industry as a whole has grown nearly 7% each year between 2014 and 2019, with vendors taking advantage of the rise in popularity to try out new concepts,
building a fan base before investing in a brick and mortar. Ben: Maybe someday all of, like, the big, empty parking
lots across Middle America will be turned into big
food-truck emporiums. Taryn: What a dream. Narrator: 10 years ago, naming the protein found in most grains was
more of a trivia question than a diet restriction
for most Americans, but it’s often based in
serious health concerns. Dominique McIntee: I have
a cousin who has celiac, and this was kind of before the time when it really blew up,
gluten-free options, and I remember back in the day, she had a really difficult time
finding viable options. Even though only about 1%
of Americans have celiac, an autoimmune disease that attacks the small intestine when ingesting gluten, there are a range of
less-serious gluten intolerances. A host of celebrities, from
Gwyneth Paltrow to Lady Gaga, also spoke out about
their wheat-free diets. The newfound interest in these foods has led to a 2019 market
for gluten-free products valued at $9.5 billion, up from $2.5 billion in 2010, with gluten-free products lining shelves and forcing restaurants
to make gluten-free alternatives available on menus. And if you thought the
world was winding down from gluten-free diets, think again. If there is one food this decade has really managed to
sink its creativity into, it’s desserts crossed
with, well, other desserts. Taryn: A hybrid dessert essentially combines two things in one. So it can be two desserts in one, or it can be a croissant with an everything-bagel seasoning and cream cheese inside, which this place called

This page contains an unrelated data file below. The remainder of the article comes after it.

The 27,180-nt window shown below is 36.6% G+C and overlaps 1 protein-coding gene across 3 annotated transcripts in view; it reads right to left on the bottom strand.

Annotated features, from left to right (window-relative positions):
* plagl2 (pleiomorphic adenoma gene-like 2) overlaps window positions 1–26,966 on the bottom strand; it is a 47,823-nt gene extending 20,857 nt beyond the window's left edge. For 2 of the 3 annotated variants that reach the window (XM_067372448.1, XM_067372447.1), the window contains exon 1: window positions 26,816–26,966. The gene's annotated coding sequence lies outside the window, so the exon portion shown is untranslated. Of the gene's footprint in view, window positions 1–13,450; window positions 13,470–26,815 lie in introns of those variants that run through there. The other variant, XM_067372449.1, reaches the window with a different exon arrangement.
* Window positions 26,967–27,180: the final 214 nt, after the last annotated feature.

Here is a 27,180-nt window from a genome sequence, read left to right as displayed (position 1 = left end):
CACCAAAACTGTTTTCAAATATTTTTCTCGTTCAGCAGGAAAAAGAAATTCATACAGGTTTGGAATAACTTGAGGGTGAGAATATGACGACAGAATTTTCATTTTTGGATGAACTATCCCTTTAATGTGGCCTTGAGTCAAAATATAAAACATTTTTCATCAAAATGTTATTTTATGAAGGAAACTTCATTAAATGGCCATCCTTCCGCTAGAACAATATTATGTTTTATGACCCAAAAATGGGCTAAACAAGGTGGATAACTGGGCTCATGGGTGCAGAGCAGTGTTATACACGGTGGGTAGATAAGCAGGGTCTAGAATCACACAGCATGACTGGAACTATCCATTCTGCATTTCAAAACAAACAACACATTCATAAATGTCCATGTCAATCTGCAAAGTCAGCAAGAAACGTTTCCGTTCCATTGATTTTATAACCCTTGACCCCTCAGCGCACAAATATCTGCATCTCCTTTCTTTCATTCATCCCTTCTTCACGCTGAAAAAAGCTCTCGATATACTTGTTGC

Daily Provisions does, and it’s really good. Narrator: We’ve seen cake pops, Cronuts, Bronuts, crepe cakes, cookie and milk shots, churro cones, macaron ice cream
sandwiches, bubble waffles. Truly, the list goes on and on and on. Taryn: People are always
gonna try to be innovative with what they’re making, and combining two things that you know works is just smart. David Kemp: Charcuterie
started hundreds and hundreds of years ago, and that was just the art of preserving meat. Narrator: Gone are the days of sad plates of processed cheddar and crackers at your auntie’s parties. Taylor Rogers: Charcuterie is the art of doing, like, prepared and cured meats with cheeses and, like, nuts and crackers and fruit on, like, a
beautiful wooden board and then serving it to
all of your friends. Shayanne Gal: It used to be, you just take a regular platter of,
like, some, you know, day-old cheese and old meats and just pepperonis thrown on a plate, and now we have all of the add-ons. We have the special mustards, we got the special sauces. Nico: I love when people add
fruit, like, dried fruit. That’s a really good addition that’s, like, I don’t see too, too often. Celia Skvaril: It’s an art
form, and I appreciate it, and I don’t want to eat it because I don’t want to ruin it. But then I eat it
because it’s really good. Taylor: Like, when I walk
into a party and I see a good charcuterie board, I’m excited because I know that the host, like, put time into making that. David: By far, the last 10 years have been the best decade for